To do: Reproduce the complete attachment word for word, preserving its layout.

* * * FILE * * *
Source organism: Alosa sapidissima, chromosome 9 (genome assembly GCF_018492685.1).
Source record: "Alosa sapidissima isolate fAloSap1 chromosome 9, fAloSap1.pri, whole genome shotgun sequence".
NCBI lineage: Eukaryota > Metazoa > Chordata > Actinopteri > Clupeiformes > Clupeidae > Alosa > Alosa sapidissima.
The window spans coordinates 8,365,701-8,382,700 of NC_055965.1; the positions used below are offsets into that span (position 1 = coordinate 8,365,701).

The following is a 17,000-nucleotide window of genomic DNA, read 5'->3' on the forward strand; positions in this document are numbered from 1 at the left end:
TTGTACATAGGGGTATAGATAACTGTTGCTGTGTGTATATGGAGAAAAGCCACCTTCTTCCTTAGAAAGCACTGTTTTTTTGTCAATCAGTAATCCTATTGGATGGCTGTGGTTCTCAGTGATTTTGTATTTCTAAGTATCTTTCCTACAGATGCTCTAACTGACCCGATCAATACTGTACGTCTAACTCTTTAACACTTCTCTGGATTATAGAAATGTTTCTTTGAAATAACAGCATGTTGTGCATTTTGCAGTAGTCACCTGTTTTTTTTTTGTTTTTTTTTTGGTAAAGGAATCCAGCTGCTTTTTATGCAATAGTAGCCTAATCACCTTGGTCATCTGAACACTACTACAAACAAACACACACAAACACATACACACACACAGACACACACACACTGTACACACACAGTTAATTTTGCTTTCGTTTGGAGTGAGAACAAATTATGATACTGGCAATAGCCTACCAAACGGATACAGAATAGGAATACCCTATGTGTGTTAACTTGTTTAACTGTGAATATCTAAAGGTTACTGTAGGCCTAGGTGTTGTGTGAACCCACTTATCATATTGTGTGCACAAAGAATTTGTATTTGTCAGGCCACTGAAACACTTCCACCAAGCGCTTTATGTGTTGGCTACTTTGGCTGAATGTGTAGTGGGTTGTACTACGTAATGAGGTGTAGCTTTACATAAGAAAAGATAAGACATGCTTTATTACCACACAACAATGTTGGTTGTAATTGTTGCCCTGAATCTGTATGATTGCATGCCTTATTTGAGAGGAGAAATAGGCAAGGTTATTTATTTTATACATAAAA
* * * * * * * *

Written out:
Source organism: Alosa sapidissima, chromosome 9 (genome assembly GCF_018492685.1).
Source record: "Alosa sapidissima isolate fAloSap1 chromosome 9, fAloSap1.pri, whole genome shotgun sequence".
NCBI lineage: Eukaryota > Metazoa > Chordata > Actinopteri > Clupeiformes > Clupeidae > Alosa > Alosa sapidissima.
The window spans coordinates 8,365,701-8,382,700 of NC_055965.1; the positions used below are offsets into that span (position 1 = coordinate 8,365,701).

The following is a 17,000-nucleotide window of genomic DNA, read 5'->3' on the forward strand; positions in this document are numbered from 1 at the left end:
TTGTACATAGGGGTATAGATAACTGTTGCTGTGTGTATATGGAGAAAAGCCACCTTCTTCCTTAGAAAGCACTGTTTTTTTGTCAATCAGTAATCCTATTGGATGGCTGTGGTTCTCAGTGATTTTGTATTTCTAAGTATCTTTCCTACAGATGCTCTAACTGACCCGATCAATACTGTACGTCTAACTCTTTAACACTTCTCTGGATTATAGAAATGTTTCTTTGAAATAACAGCATGTTGTGCATTTTGCAGTAGTCACCTGTTTTTTTTTTGTTTTTTTTTTGGTAAAGGAATCCAGCTGCTTTTTATGCAATAGTAGCCTAATCACCTTGGTCATCTGAACACTACTACAAACAAACACACACAAACACATACACACACACAGACACACACACACTGTACACACACAGTTAATTTTGCTTTCGTTTGGAGTGAGAACAAATTATGATACTGGCAATAGCCTACCAAACGGATACAGAATAGGAATACCCTATGTGTGTTAACTTGTTTAACTGTGAATATCTAAAGGTTACTGTAGGCCTAGGTGTTGTGTGAACCCACTTATCATATTGTGTGCACAAAGAATTTGTATTTGTCAGGCCACTGAAACACTTCCACCAAGCGCTTTATGTGTTGGCTACTTTGGCTGAATGTGTAGTGGGTTGTACTACGTAATGAGGTGTAGCTTTACATAAGAAAAGATAAGACATGCTTTATTACCACACAACAATGTTGGTTGTAATTGTTGCCCTGAATCTGTATGATTGCATGCCTTATTTGAGAGGAGAAATAGGCAAGGTTATTTATTTTATACATAAAA